Today’s top news headlines feature a new investigation into military foreclosures and a statement from the Fed about the state of economic progress. Plus, find out why experts are encouraging Americans to hang on to life insurance policies.
Re-Evaluate Life Insurance
The Wall Street Journal
Many experts are urging Americans to think twice before cancelling their life insurance policies, noting the coverage will allow individuals to leave a larger estate to heirs. This is especially true for Americans with health problems or limited savings who still want to leave something to their beneficiaries. Currently, more Americans are reconsidering their coverage due to the new estate tax rules, which raised the exemption to $5 million.
New Investigation Reviews Military Foreclosures
The New York Times
The U.S. Department of Justice is exploring the actions of Saxon Mortgage Services, a Morgan Stanley subsidiary, which is accused of violating laws that shield active duty military servicemen and women from foreclosure. The group is believed to have foreclosed on more than two dozen military members’ homes between 2006 and 2008.
Bank Failures Continue to Climb
The Associated Press
The Federal Deposit Insurance Corp. closed two more financial institutions last week, bringing the number of failed banks to approximately 25 in 2011. Closures have slowed since 2010, with the FDIC shutting down 30 banks this time last year. The group said 2010 would be the peak of bank closings.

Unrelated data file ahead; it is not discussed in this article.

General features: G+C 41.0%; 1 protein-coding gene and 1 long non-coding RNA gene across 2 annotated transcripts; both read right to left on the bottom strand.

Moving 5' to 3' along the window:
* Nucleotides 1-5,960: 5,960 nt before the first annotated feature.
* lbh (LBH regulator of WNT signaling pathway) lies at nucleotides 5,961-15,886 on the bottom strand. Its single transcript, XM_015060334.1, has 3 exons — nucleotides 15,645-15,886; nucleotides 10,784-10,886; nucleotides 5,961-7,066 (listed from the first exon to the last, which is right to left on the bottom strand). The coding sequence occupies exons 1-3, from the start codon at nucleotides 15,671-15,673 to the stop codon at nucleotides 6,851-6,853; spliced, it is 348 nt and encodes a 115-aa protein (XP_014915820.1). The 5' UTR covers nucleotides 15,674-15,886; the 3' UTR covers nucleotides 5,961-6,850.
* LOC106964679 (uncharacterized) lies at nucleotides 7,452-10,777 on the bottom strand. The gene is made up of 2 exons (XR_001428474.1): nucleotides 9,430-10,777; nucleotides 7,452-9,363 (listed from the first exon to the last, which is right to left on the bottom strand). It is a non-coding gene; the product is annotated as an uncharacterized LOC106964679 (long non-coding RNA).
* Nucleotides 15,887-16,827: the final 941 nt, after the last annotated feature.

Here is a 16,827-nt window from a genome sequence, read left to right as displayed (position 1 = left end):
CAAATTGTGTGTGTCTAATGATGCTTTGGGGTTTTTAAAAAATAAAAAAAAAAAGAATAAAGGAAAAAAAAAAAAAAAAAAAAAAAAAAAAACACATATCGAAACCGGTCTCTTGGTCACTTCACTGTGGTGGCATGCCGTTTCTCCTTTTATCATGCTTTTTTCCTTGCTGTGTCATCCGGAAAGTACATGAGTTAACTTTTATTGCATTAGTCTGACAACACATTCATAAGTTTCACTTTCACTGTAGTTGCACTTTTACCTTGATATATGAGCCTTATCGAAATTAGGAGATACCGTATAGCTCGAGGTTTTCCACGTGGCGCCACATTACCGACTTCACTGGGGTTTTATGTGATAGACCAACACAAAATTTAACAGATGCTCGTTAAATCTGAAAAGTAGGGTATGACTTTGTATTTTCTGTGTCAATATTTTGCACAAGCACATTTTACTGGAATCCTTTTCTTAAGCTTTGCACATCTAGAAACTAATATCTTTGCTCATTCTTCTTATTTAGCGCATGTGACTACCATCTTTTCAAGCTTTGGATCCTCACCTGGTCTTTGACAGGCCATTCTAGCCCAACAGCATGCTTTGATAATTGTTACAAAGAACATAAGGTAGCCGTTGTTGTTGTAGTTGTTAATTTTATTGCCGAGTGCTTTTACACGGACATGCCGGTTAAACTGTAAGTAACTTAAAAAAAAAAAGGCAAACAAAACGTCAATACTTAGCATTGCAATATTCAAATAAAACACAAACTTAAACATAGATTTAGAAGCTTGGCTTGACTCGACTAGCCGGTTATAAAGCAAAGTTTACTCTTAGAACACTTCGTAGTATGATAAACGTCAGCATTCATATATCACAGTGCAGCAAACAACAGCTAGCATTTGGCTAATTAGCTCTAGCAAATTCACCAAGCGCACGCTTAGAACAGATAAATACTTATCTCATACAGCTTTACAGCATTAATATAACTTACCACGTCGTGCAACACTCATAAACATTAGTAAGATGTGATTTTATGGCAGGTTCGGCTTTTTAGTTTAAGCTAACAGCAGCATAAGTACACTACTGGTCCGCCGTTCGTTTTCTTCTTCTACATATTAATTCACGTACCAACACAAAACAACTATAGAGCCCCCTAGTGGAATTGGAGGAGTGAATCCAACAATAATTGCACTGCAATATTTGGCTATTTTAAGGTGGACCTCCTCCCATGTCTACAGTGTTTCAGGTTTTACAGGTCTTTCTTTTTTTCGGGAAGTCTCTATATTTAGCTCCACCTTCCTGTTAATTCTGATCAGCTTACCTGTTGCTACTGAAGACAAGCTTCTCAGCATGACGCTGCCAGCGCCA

U.S. Recovery Still Has A Long Way To Go, Fed Says
Federal Reserve official William Dudley says the group is still “very far away” from seeing price stability and high employment in the U.S. economy, noting that the Fed is unlikely to change its current monetary policies until significant improvements are made. A rise in energy costs coupled with food inflation has created problems for both the Fed and consumers’ budgets.
Fewer Americans Use Credit Cards, TransUnion Study Reveals
The number of inactive U.S. credit cards currently sits at eight million, the results of a recent TransUnion study reveal. The results may be rooted in Americans turning to cash and debit, rather than credit, and reduced spending overall.